“Our office has completed everything we need on our side for all but four of the 84 capital grants,” Adair explained. “The four that are still in our office are contracts on hold, we are waiting for the fellows to execute the contracts or provide the information needed to move the contract forward. There are 66 that are still waiting for requests from suppliers. Our office collaborates with external services for the processing of these once we have completed everything that is needed in our division, then they move on to the next phase of processing for payment.

Later in the meeting, 2nd District Supervisor Michelle Bushnell asked Acting County Administrative Officer Elishia Hayes to further explain what was holding the funds.

Hayes cited “a myriad of different bottlenecks,” but said the funds were awaiting approval from the auditor-comptroller’s office.

Returning to the subject of the county’s cannabis marketing, 5th District Supervisor Steve Madrone stressed the importance of selecting a local nonprofit “deeply rooted in our industry”.

“I understand the desire to see competitive proposals in terms of price and all kinds of things,” he said. “… In a few years, hopefully, with federal legalization, a lot of these things will change. Really, I think what we’re trying to do is keep things together in the meantime, to reach that finish line, so to speak. In fact, I would support a few million dollars because, frankly, if we don’t do something like that, we’re going to lose millions of dollars in tax revenue. … If we don’t spend this money, we won’t have any money to come, it’s that simple.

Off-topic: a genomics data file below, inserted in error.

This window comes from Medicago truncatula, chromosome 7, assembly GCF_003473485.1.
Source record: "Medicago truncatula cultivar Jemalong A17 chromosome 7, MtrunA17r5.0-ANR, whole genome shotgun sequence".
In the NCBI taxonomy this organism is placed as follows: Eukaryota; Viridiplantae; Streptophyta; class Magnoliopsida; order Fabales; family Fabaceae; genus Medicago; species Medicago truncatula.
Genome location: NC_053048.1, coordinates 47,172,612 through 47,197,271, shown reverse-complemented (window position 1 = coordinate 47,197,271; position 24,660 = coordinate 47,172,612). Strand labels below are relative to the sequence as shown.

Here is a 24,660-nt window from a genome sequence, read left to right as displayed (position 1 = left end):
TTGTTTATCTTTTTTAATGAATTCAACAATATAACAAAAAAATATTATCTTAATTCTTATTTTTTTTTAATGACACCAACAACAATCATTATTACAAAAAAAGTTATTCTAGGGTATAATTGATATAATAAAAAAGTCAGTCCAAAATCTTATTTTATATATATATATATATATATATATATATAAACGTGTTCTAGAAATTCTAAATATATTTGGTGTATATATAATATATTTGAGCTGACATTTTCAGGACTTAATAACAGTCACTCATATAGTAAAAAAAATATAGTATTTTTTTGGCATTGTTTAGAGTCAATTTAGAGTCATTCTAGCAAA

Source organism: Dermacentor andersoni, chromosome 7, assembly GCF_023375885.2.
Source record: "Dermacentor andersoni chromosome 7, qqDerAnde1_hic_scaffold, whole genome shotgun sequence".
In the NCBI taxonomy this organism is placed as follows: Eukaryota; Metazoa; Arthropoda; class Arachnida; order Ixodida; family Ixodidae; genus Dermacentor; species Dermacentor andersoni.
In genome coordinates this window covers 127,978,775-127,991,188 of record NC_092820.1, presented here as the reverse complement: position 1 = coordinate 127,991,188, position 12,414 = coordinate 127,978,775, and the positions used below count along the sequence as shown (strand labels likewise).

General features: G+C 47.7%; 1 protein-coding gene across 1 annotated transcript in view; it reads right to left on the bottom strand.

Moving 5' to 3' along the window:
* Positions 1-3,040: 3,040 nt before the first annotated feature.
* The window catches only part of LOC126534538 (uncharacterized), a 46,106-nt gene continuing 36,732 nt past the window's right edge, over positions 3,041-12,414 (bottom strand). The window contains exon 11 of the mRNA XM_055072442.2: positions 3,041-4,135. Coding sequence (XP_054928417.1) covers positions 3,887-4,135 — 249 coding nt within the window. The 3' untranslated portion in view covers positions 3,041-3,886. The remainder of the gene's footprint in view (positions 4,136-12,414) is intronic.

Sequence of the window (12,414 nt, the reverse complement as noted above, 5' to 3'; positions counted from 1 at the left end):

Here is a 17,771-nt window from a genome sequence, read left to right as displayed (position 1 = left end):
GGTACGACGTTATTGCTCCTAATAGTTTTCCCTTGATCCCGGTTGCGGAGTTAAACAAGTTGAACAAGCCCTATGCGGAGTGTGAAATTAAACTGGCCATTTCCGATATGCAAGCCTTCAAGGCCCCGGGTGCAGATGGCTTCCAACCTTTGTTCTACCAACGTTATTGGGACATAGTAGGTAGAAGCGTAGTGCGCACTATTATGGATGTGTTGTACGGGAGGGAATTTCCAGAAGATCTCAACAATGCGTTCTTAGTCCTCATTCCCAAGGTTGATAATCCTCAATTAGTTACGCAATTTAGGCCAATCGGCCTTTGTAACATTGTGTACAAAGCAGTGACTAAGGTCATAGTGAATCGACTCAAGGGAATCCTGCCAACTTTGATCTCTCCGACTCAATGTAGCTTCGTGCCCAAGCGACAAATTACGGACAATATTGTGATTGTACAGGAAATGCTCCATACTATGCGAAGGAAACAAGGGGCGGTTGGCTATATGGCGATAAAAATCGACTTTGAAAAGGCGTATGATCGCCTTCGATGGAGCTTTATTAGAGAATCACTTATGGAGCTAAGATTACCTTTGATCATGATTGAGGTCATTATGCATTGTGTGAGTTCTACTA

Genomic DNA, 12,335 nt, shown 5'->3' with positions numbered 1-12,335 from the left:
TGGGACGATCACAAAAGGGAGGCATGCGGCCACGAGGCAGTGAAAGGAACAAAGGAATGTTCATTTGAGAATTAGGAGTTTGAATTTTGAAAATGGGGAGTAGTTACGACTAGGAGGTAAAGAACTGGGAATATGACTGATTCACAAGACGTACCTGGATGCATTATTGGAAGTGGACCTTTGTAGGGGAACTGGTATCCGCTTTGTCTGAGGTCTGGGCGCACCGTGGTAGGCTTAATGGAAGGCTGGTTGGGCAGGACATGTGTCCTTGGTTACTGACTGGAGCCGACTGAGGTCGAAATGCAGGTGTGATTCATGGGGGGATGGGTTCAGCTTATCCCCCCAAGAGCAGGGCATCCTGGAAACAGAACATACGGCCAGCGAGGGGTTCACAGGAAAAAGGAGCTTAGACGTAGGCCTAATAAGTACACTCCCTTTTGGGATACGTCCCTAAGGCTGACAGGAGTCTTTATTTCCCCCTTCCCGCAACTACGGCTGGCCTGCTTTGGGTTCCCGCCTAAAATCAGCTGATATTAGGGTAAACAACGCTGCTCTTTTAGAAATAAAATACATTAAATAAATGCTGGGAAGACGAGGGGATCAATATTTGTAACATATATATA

John Bartholomew, Humboldt County treasurer and tax collector, said his office would be prepared to accept installment payments from growers to ease the burden.

“We could also waive the penalties for a period of time until a certain date that if they pay them by then the penalties will not apply, thus giving them more time to find the necessary funds to s’ fulfill their obligations, “he said.

During public comments, several community members thanked the board for considering relief funds, but urged immediate action.

“Let’s go faster. We have to get this grant quickly so that when we say we’re going to fund your $ 10,000 for this culvert, we can do this job in the limited amount of time we have, ”said Hannah Whyte, co-owner of Emerald Queen Farms. at Willow Creek. ” Hurry up. “

Bonnie Blackberry, a resident of southern Humboldt, urged the board to cap cannabis cultivation permits.

“The big problem seems to be overproduction. Everyone agrees that this is the problem. So why the hell is Humboldt County allowing new crops when there is already a problem? ” she asked.

Madrone brought forward a motion to approve the staff recommendation, but asked to allocate the entire $ 1 million in proposed funding to the micro-grant program rather than allocate $ 200,000 for a short-term marketing initiative. .

After further discussion, Bushnell finally agreed to second the motion. The motion was carried unanimously 5-0.

Isabella Vanderheiden can be reached at 707-441-0504.